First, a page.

Goodbye - Joseph Hogeboon HU 142 07 Goodbye Columbus Essay...

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Joseph Hogeboon HU 142 07….02/21/08 Goodbye, Columbus Essay The American novelist, Philip Roth, wrote his first novel titled Goodbye, Columbus, in 1959. Neil Klugman is a twenty-three year old Jewish male who resides with his Uncle Max and his Aunt Gladys in a lower middle class neighborhood in Newark, New Jersey, and he currently holds a job at the public library. He committed to a relationship over the summer with Brenda Patimkin, who we would call a Bourgeoisie Jewish college student at Radcliffe College staying with her family in the suburbs of Newark. Neil and Brenda’s relationship is characterized by the bleak distinction of their socioeconomic differences, even though they are both Jewish in the novel. When summer ends, we find out that Ron is getting married to Harriet, after which Brenda returns to her College in Massachusetts. Later on in the novel, we see that Brenda and Neil decide to meet up with each other over the Jewish holidays. Shockingly, she tells Neil that while her mother was putting away her summer clothes she found the diaphragm under some of her clothes in the dresser. She also tells him that they have both written letters to her expressing their disappointment and their disparagement of Neil as a result. As Brenda feels she can no longer prolong their relationship, Neil argues how they can still keep going on with it and blaming her for leaving the diaphragm at her house. However, shortly after, Neil decides to from depart the hotel, eventually achieving a new sense of self-knowledge, shown by the sun rising on the Jewish New Year in Newark, New Jersey. In this breakup, I believe that Brenda is the person that bears the predominant burden for the failure of their relationship. In the beginning of the novel, we see that Brenda begins to like Neil and chooses to hang out with him a little more each time they meet each other. When the two were at the pool for the second time, Roth mentions, “Brenda dove down beneath us till I felt her clamping her hands on the soles of my feet. I pulled back and then down too, and then, at the bottom, no more than six inches above the wiggling black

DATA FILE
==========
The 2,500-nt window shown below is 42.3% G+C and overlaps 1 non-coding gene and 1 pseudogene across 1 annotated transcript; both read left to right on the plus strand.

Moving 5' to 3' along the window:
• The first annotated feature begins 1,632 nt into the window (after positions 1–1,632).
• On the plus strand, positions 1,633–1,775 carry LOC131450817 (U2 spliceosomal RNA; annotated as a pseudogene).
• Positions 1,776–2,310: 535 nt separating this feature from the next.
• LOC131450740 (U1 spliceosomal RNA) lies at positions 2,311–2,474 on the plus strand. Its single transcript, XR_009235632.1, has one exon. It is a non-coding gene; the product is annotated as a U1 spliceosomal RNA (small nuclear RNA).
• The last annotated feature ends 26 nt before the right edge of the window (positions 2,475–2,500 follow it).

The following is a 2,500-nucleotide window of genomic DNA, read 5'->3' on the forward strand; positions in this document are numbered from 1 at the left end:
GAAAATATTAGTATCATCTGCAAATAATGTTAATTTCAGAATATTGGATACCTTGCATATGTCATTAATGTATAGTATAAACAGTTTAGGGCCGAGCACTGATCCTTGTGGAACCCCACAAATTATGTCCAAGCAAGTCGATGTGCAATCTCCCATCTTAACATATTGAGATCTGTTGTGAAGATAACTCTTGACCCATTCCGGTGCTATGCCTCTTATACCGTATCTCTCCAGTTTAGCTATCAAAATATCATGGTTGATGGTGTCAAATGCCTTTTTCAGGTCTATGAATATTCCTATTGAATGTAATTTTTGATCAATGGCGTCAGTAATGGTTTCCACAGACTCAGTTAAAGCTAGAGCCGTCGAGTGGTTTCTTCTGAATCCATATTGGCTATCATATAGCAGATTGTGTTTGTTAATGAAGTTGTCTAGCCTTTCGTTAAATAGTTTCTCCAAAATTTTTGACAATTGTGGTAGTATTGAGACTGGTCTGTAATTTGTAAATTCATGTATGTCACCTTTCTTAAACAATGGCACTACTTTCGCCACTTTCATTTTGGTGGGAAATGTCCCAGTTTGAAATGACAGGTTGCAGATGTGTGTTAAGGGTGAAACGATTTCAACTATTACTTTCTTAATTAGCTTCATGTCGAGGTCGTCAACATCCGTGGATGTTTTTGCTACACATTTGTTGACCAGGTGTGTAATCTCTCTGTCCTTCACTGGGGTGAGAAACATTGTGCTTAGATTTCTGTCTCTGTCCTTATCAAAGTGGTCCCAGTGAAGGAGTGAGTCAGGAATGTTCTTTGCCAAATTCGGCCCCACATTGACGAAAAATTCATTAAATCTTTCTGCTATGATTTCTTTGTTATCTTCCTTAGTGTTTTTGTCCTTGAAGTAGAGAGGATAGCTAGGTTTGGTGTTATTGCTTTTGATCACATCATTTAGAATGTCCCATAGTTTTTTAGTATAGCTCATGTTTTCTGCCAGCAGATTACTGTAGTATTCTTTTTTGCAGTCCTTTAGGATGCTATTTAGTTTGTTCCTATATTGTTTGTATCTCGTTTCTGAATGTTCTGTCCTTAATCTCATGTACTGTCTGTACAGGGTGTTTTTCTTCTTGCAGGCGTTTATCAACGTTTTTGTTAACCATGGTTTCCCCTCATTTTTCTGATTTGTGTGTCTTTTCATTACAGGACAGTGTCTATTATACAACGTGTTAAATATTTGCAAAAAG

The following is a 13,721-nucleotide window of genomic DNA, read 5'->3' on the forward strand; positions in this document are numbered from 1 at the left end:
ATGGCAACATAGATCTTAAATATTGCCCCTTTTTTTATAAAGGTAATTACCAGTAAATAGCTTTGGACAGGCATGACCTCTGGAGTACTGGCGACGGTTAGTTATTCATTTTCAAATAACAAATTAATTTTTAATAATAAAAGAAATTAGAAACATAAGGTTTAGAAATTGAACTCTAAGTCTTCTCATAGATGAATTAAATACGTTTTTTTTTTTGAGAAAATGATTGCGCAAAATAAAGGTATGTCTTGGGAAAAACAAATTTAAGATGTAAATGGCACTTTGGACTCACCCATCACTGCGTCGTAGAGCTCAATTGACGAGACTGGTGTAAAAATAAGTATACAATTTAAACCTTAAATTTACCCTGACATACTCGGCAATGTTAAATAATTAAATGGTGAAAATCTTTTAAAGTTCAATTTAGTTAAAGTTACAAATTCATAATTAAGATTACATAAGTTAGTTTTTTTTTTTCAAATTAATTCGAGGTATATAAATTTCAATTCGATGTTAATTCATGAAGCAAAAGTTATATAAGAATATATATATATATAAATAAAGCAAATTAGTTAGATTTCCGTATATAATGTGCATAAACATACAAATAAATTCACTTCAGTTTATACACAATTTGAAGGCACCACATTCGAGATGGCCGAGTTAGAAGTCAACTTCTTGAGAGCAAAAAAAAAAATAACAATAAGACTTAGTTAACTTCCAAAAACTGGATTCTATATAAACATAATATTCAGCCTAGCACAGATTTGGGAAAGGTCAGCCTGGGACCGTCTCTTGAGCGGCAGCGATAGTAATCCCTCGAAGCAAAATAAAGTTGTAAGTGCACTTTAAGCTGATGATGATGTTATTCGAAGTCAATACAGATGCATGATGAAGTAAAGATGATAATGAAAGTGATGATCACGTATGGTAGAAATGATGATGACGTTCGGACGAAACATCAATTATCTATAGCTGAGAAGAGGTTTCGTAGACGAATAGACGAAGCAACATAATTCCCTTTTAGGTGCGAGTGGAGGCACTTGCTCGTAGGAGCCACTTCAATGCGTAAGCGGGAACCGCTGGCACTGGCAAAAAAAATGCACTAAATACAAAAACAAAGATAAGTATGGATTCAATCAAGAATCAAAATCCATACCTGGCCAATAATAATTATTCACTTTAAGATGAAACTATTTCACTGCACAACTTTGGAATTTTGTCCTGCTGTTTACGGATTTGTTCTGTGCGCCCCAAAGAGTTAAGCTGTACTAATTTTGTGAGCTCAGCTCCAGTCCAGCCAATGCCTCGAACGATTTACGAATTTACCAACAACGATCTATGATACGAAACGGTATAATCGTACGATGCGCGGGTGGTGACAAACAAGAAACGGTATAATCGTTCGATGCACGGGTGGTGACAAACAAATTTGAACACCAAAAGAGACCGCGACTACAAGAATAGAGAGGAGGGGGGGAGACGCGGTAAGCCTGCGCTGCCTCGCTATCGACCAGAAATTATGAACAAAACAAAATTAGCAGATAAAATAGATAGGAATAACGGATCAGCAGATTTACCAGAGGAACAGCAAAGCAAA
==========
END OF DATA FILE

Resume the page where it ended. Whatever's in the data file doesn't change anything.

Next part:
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lines that divided the pool into lanes for races, we bubbled a kiss into each other’s lips” (Roth 11). In addition, by her starting the action of pulling on his feet and pulling him, he gets the signal that she is
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